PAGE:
Following on from yesterday’s post about making mistakes, I want to revisit this sketch again from a few weeks ago and share a few thoughts about the compromises I accept when I am sketching with friends.
It was a very complicated terrace house in Newtown painted in one of those ‘difficult-to-get-right-in-watercolour’ colours – a cream with a hint of green – and the sun was moving across the face of the building fast. (That last aspect is always the case whenever you sketch on location, so I am not sure why I have mentioned it at all!)
I was sketching alongside my local sketching friend Wendy Shortland at the time. We always have a lot to talk about, but as we were so overdue for a catch up, my priority for the day was social and not to produce ‘the best sketch ever’. (Just for the record, it is never my intention to produce ‘the best sketch ever’ when I go out to sketch – my goal is a little more realistic: a sketch that I am happy with and/or enjoyed doing.)
Anyway this day was a perfect opportunity to test my reflex sketching skills! I have specifically developed some ways of working that enable me to ‘sketch and chat’ at the same time*. They involve snatching a few quiet moments at the start to come up with a rough plan – normally involves a big picture idea, overall shape or a few key edges – and then allowing myself to wander on the page for the rest. Enjoy the moment and accept the results!
In this sketch I made many mistakes with my lines (loosing my place as I was talking too much) and because I was going so slow, I ended up applying more washes with an opaque pigment than I would have normally used and I lost a lot of my whites! The building was a lot paler than I made it, but although in some respect I would have liked to have made it a little more accurate, I did make a decision very early on to ‘push’ the colour a little anyway.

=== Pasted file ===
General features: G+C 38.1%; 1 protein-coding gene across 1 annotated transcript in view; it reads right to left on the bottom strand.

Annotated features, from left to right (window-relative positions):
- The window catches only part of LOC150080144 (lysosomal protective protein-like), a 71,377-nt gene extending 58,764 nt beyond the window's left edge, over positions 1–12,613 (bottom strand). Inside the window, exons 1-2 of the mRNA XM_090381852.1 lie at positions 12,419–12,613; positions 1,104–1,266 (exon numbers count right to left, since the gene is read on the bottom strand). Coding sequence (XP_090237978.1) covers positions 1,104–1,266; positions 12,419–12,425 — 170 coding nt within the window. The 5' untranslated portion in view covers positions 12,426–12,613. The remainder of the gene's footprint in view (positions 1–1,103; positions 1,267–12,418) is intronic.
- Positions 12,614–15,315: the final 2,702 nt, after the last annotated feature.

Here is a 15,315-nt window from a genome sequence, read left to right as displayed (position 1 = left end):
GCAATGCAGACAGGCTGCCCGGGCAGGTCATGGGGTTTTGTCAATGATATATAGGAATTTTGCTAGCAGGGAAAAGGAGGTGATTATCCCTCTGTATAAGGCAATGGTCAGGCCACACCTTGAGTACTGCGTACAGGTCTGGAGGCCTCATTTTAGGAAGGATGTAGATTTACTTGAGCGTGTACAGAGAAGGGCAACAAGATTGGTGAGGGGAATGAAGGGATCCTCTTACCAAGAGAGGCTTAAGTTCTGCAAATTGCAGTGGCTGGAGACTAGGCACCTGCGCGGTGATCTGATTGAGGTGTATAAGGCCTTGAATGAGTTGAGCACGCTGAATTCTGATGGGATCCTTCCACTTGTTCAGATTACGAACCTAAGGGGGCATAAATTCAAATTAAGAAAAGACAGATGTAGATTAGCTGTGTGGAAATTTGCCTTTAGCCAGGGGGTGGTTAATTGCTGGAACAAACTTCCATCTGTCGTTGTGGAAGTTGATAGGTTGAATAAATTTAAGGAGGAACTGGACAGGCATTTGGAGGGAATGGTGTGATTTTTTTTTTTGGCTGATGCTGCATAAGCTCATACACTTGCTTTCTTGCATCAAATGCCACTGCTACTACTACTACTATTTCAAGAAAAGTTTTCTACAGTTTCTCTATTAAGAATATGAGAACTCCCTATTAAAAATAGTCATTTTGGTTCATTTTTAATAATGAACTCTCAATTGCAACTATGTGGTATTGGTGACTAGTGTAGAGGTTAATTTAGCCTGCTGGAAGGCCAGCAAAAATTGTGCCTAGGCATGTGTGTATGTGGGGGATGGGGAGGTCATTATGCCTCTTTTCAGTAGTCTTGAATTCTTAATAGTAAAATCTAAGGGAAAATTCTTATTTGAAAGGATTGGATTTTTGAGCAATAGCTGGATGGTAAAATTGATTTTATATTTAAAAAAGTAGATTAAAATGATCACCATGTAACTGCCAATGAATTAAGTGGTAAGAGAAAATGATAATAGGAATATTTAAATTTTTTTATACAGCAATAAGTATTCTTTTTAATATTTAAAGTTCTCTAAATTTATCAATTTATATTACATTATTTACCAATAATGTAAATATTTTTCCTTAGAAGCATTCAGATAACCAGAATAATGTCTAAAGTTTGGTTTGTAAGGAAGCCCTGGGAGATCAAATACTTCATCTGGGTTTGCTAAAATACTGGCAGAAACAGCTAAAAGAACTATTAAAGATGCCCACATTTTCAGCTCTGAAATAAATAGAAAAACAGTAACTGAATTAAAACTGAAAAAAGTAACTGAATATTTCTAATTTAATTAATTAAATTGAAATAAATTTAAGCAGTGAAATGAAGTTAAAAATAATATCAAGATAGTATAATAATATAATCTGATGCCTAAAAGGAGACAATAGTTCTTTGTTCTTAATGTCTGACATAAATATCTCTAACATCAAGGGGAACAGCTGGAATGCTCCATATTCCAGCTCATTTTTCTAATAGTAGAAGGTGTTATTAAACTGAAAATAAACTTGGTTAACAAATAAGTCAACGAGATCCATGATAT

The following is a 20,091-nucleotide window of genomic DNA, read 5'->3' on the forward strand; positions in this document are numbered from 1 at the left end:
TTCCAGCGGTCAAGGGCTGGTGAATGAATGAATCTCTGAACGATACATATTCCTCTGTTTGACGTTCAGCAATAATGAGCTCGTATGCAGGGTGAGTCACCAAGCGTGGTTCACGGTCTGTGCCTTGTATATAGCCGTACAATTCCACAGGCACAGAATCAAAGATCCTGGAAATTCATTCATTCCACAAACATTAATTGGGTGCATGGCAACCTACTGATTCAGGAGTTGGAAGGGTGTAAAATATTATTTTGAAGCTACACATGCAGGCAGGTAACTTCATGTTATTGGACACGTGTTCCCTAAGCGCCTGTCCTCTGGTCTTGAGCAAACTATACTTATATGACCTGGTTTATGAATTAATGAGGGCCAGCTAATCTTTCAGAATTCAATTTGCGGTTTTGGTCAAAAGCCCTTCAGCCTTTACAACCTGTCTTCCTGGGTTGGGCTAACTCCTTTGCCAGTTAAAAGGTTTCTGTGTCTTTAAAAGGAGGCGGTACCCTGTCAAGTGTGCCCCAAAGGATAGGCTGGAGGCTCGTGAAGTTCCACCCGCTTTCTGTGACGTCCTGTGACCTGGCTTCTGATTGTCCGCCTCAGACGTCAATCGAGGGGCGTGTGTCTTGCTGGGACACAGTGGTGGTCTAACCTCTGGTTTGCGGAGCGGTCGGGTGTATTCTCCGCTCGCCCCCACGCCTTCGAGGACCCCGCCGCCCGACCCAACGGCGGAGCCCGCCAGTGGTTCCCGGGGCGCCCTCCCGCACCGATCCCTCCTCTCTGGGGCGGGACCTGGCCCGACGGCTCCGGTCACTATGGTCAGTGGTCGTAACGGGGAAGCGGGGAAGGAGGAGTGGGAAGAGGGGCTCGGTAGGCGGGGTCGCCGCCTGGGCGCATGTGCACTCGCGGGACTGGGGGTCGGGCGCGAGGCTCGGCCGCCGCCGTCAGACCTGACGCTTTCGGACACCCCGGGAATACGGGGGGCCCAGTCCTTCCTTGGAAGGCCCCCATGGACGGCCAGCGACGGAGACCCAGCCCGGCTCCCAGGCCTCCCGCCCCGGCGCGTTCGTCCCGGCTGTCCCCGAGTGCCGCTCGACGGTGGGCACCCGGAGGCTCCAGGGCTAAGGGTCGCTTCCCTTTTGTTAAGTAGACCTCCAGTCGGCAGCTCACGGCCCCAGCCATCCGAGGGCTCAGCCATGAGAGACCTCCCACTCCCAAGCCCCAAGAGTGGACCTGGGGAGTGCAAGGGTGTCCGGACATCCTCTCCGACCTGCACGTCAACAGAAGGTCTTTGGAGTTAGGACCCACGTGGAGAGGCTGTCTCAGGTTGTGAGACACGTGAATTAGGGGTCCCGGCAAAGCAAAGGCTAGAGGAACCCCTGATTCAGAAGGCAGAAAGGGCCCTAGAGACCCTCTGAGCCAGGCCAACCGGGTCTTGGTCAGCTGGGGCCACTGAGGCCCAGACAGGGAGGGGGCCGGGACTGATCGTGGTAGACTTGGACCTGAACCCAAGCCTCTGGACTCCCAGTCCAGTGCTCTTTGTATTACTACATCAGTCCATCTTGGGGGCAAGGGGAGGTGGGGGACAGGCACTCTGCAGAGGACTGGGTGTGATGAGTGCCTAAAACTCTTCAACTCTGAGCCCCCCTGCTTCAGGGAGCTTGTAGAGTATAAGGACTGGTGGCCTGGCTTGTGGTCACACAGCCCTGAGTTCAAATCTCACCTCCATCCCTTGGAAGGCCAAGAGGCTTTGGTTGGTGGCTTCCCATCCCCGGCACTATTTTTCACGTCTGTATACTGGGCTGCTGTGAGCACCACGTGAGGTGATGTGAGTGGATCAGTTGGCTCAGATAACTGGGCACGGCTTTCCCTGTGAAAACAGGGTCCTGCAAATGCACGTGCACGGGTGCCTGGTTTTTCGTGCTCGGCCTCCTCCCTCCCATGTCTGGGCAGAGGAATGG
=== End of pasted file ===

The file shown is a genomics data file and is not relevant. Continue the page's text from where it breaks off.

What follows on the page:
The most important part of it was that I had a wonderful time sketching this – sketching in the shade on a gorgeous summer’s day, chatting to Wendy and a few people passing by, and just sketching in a rambling relaxing way.
* ‘sketch and chat’ is also very handy at Urban Sketchers events, like the recent one at Manly. As long as I manage to sneak in a sketch during the morning, I am happy!
Are you able to ‘sketch and chat’, or do you need a degree of concentration that makes silence much preferred?
Honestly, I work a LOT better when I am not talking at the same time and best of all when the background conversation of strangers becomes white noise – that really helps me concentrate while at the same time creating a buzzing environment that gives life to my sketches! I also like sketching while my friend/s are narrating a good tale or there is an interesting group conversation happening around me. But at the end of the day, for me people come before sketching, so if it is a chance to catch up, I will chat and hope the best in regard to my sketch.